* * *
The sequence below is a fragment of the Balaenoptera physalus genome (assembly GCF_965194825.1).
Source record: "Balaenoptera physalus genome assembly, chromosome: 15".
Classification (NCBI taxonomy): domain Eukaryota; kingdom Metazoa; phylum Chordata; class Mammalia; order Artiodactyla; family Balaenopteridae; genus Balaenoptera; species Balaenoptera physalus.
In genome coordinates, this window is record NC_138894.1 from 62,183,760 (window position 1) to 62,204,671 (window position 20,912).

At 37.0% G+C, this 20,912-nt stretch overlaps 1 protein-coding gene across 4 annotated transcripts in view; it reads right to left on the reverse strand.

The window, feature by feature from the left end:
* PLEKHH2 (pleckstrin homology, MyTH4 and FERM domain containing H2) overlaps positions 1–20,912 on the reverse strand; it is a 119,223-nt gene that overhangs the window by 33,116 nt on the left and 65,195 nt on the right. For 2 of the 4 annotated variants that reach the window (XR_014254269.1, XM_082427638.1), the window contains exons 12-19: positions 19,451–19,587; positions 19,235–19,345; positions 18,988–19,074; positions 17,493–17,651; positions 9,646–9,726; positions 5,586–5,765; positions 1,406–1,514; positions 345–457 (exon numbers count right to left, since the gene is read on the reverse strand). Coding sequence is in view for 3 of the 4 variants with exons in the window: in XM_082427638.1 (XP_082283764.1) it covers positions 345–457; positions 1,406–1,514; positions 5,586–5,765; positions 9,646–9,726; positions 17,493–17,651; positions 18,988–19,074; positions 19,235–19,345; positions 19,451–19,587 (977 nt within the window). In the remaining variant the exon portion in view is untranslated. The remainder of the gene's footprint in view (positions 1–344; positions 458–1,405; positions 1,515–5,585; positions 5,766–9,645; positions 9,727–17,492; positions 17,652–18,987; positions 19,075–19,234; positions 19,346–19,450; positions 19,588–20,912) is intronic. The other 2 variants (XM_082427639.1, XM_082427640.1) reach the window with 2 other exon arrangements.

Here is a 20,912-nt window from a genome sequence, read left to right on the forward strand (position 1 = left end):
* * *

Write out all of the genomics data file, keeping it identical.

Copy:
The sequence below is a fragment of the Balaenoptera physalus genome (assembly GCF_965194825.1).
Source record: "Balaenoptera physalus genome assembly, chromosome: 15".
Classification (NCBI taxonomy): domain Eukaryota; kingdom Metazoa; phylum Chordata; class Mammalia; order Artiodactyla; family Balaenopteridae; genus Balaenoptera; species Balaenoptera physalus.
In genome coordinates, this window is record NC_138894.1 from 62,183,760 (window position 1) to 62,204,671 (window position 20,912).

At 37.0% G+C, this 20,912-nt stretch overlaps 1 protein-coding gene across 4 annotated transcripts in view; it reads right to left on the reverse strand.

The window, feature by feature from the left end:
* PLEKHH2 (pleckstrin homology, MyTH4 and FERM domain containing H2) overlaps positions 1–20,912 on the reverse strand; it is a 119,223-nt gene that overhangs the window by 33,116 nt on the left and 65,195 nt on the right. For 2 of the 4 annotated variants that reach the window (XR_014254269.1, XM_082427638.1), the window contains exons 12-19: positions 19,451–19,587; positions 19,235–19,345; positions 18,988–19,074; positions 17,493–17,651; positions 9,646–9,726; positions 5,586–5,765; positions 1,406–1,514; positions 345–457 (exon numbers count right to left, since the gene is read on the reverse strand). Coding sequence is in view for 3 of the 4 variants with exons in the window: in XM_082427638.1 (XP_082283764.1) it covers positions 345–457; positions 1,406–1,514; positions 5,586–5,765; positions 9,646–9,726; positions 17,493–17,651; positions 18,988–19,074; positions 19,235–19,345; positions 19,451–19,587 (977 nt within the window). In the remaining variant the exon portion in view is untranslated. The remainder of the gene's footprint in view (positions 1–344; positions 458–1,405; positions 1,515–5,585; positions 5,766–9,645; positions 9,727–17,492; positions 17,652–18,987; positions 19,075–19,234; positions 19,346–19,450; positions 19,588–20,912) is intronic. The other 2 variants (XM_082427639.1, XM_082427640.1) reach the window with 2 other exon arrangements.

Here is a 20,912-nt window from a genome sequence, read left to right on the forward strand (position 1 = left end):